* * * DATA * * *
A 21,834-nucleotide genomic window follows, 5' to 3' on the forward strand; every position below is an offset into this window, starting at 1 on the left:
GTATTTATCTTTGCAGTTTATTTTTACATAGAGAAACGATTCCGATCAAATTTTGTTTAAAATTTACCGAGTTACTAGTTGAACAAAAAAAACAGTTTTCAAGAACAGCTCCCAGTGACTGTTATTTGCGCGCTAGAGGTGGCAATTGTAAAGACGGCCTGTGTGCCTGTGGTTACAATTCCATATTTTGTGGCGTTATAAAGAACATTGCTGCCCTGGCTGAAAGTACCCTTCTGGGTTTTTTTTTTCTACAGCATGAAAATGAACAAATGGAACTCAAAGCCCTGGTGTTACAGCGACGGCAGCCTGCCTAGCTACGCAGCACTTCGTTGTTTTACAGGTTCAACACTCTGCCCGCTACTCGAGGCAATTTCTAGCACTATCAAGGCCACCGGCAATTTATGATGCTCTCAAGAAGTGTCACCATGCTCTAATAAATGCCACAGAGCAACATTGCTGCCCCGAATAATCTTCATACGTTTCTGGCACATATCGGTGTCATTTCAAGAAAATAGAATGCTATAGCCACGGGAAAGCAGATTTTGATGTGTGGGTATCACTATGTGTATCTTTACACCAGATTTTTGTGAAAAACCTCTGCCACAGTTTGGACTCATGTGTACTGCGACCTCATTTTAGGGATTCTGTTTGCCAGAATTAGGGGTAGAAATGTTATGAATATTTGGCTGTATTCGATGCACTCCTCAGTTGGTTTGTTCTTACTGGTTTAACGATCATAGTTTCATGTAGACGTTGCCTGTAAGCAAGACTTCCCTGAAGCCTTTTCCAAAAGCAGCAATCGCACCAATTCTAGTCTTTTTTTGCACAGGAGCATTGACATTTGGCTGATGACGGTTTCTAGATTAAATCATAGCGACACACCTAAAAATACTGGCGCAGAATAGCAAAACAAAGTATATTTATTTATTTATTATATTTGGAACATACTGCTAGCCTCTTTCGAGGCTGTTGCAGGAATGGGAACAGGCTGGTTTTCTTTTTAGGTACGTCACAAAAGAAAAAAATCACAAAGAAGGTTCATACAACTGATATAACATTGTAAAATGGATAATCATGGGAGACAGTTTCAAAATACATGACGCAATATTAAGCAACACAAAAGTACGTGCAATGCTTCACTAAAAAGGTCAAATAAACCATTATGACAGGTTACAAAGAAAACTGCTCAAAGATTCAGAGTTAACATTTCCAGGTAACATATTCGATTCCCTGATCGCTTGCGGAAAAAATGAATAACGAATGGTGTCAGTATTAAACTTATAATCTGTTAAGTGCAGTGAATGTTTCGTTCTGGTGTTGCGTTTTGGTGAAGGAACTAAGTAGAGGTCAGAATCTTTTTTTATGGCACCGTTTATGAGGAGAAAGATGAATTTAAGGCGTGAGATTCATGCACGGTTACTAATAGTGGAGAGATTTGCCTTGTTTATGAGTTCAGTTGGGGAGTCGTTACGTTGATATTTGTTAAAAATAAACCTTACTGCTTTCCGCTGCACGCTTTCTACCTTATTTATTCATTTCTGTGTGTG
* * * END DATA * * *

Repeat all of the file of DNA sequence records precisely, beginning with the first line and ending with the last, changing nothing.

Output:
A 21,834-nucleotide genomic window follows, 5' to 3' on the forward strand; every position below is an offset into this window, starting at 1 on the left:
GTATTTATCTTTGCAGTTTATTTTTACATAGAGAAACGATTCCGATCAAATTTTGTTTAAAATTTACCGAGTTACTAGTTGAACAAAAAAAACAGTTTTCAAGAACAGCTCCCAGTGACTGTTATTTGCGCGCTAGAGGTGGCAATTGTAAAGACGGCCTGTGTGCCTGTGGTTACAATTCCATATTTTGTGGCGTTATAAAGAACATTGCTGCCCTGGCTGAAAGTACCCTTCTGGGTTTTTTTTTTCTACAGCATGAAAATGAACAAATGGAACTCAAAGCCCTGGTGTTACAGCGACGGCAGCCTGCCTAGCTACGCAGCACTTCGTTGTTTTACAGGTTCAACACTCTGCCCGCTACTCGAGGCAATTTCTAGCACTATCAAGGCCACCGGCAATTTATGATGCTCTCAAGAAGTGTCACCATGCTCTAATAAATGCCACAGAGCAACATTGCTGCCCCGAATAATCTTCATACGTTTCTGGCACATATCGGTGTCATTTCAAGAAAATAGAATGCTATAGCCACGGGAAAGCAGATTTTGATGTGTGGGTATCACTATGTGTATCTTTACACCAGATTTTTGTGAAAAACCTCTGCCACAGTTTGGACTCATGTGTACTGCGACCTCATTTTAGGGATTCTGTTTGCCAGAATTAGGGGTAGAAATGTTATGAATATTTGGCTGTATTCGATGCACTCCTCAGTTGGTTTGTTCTTACTGGTTTAACGATCATAGTTTCATGTAGACGTTGCCTGTAAGCAAGACTTCCCTGAAGCCTTTTCCAAAAGCAGCAATCGCACCAATTCTAGTCTTTTTTTGCACAGGAGCATTGACATTTGGCTGATGACGGTTTCTAGATTAAATCATAGCGACACACCTAAAAATACTGGCGCAGAATAGCAAAACAAAGTATATTTATTTATTTATTATATTTGGAACATACTGCTAGCCTCTTTCGAGGCTGTTGCAGGAATGGGAACAGGCTGGTTTTCTTTTTAGGTACGTCACAAAAGAAAAAAATCACAAAGAAGGTTCATACAACTGATATAACATTGTAAAATGGATAATCATGGGAGACAGTTTCAAAATACATGACGCAATATTAAGCAACACAAAAGTACGTGCAATGCTTCACTAAAAAGGTCAAATAAACCATTATGACAGGTTACAAAGAAAACTGCTCAAAGATTCAGAGTTAACATTTCCAGGTAACATATTCGATTCCCTGATCGCTTGCGGAAAAAATGAATAACGAATGGTGTCAGTATTAAACTTATAATCTGTTAAGTGCAGTGAATGTTTCGTTCTGGTGTTGCGTTTTGGTGAAGGAACTAAGTAGAGGTCAGAATCTTTTTTTATGGCACCGTTTATGAGGAGAAAGATGAATTTAAGGCGTGAGATTCATGCACGGTTACTAATAGTGGAGAGATTTGCCTTGTTTATGAGTTCAGTTGGGGAGTCGTTACGTTGATATTTGTTAAAAATAAACCTTACTGCTTTCCGCTGCACGCTTTCTACCTTATTTATTCATTTCTGTGTGTG